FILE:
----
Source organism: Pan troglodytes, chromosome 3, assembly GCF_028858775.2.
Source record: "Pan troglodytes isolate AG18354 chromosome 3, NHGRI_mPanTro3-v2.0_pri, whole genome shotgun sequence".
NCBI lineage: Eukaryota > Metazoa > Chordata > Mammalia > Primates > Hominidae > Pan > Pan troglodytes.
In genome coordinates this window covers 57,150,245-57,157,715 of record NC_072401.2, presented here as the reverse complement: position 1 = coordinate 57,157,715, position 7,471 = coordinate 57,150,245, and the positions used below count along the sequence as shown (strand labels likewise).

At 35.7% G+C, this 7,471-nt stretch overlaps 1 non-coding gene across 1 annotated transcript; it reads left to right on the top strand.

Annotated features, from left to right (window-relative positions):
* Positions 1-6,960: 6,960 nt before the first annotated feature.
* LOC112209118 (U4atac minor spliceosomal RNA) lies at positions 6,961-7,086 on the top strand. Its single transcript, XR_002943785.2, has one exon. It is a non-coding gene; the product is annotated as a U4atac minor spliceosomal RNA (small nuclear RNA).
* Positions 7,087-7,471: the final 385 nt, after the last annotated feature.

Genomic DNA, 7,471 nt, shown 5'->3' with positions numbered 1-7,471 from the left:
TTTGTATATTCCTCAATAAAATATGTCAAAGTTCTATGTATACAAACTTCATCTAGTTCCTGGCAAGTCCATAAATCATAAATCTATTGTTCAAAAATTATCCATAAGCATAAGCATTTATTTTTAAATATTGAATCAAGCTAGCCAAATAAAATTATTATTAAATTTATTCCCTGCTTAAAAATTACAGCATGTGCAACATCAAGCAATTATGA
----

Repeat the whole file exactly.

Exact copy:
Source organism: Pan troglodytes, chromosome 3, assembly GCF_028858775.2.
Source record: "Pan troglodytes isolate AG18354 chromosome 3, NHGRI_mPanTro3-v2.0_pri, whole genome shotgun sequence".
NCBI lineage: Eukaryota > Metazoa > Chordata > Mammalia > Primates > Hominidae > Pan > Pan troglodytes.
In genome coordinates this window covers 57,150,245-57,157,715 of record NC_072401.2, presented here as the reverse complement: position 1 = coordinate 57,157,715, position 7,471 = coordinate 57,150,245, and the positions used below count along the sequence as shown (strand labels likewise).

At 35.7% G+C, this 7,471-nt stretch overlaps 1 non-coding gene across 1 annotated transcript; it reads left to right on the top strand.

Annotated features, from left to right (window-relative positions):
* Positions 1-6,960: 6,960 nt before the first annotated feature.
* LOC112209118 (U4atac minor spliceosomal RNA) lies at positions 6,961-7,086 on the top strand. Its single transcript, XR_002943785.2, has one exon. It is a non-coding gene; the product is annotated as a U4atac minor spliceosomal RNA (small nuclear RNA).
* Positions 7,087-7,471: the final 385 nt, after the last annotated feature.

Genomic DNA, 7,471 nt, shown 5'->3' with positions numbered 1-7,471 from the left:
TTTGTATATTCCTCAATAAAATATGTCAAAGTTCTATGTATACAAACTTCATCTAGTTCCTGGCAAGTCCATAAATCATAAATCTATTGTTCAAAAATTATCCATAAGCATAAGCATTTATTTTTAAATATTGAATCAAGCTAGCCAAATAAAATTATTATTAAATTTATTCCCTGCTTAAAAATTACAGCATGTGCAACATCAAGCAATTATGA